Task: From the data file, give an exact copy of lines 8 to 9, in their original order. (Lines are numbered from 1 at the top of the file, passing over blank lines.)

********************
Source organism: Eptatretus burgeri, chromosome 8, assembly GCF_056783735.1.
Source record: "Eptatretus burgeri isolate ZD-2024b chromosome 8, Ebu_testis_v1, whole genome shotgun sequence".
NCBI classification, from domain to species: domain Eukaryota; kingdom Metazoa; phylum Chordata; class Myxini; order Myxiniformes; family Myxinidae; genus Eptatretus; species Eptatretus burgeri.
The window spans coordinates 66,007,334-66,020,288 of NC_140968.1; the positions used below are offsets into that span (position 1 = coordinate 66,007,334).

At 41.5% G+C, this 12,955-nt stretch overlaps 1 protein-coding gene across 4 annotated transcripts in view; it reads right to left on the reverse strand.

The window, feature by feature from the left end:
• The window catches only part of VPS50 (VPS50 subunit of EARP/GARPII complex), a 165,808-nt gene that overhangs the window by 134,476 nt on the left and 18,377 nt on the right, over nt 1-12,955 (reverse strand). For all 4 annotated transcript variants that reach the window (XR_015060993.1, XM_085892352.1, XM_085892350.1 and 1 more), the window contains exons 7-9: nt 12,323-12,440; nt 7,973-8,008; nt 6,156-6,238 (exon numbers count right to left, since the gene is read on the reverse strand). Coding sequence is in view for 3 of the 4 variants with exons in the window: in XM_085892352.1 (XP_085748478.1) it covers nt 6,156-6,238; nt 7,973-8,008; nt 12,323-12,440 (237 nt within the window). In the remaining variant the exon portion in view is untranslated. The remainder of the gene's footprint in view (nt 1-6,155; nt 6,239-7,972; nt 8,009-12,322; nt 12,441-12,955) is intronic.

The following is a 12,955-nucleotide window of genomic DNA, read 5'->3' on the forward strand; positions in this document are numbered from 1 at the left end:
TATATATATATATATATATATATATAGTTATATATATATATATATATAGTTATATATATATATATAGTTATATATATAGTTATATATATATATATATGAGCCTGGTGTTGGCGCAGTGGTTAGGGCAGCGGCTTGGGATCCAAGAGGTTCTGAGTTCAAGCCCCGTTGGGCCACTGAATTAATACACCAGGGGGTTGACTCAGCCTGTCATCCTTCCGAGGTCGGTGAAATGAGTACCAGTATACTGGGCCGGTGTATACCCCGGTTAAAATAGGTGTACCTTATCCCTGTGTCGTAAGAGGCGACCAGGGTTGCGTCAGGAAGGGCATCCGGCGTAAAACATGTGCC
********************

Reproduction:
The following is a 12,955-nucleotide window of genomic DNA, read 5'->3' on the forward strand; positions in this document are numbered from 1 at the left end:
TATATATATATATATATATATATATAGTTATATATATATATATATATAGTTATATATATATATATAGTTATATATATAGTTATATATATATATATATGAGCCTGGTGTTGGCGCAGTGGTTAGGGCAGCGGCTTGGGATCCAAGAGGTTCTGAGTTCAAGCCCCGTTGGGCCACTGAATTAATACACCAGGGGGTTGACTCAGCCTGTCATCCTTCCGAGGTCGGTGAAATGAGTACCAGTATACTGGGCCGGTGTATACCCCGGTTAAAATAGGTGTACCTTATCCCTGTGTCGTAAGAGGCGACCAGGGTTGCGTCAGGAAGGGCATCCGGCGTAAAACATGTGCC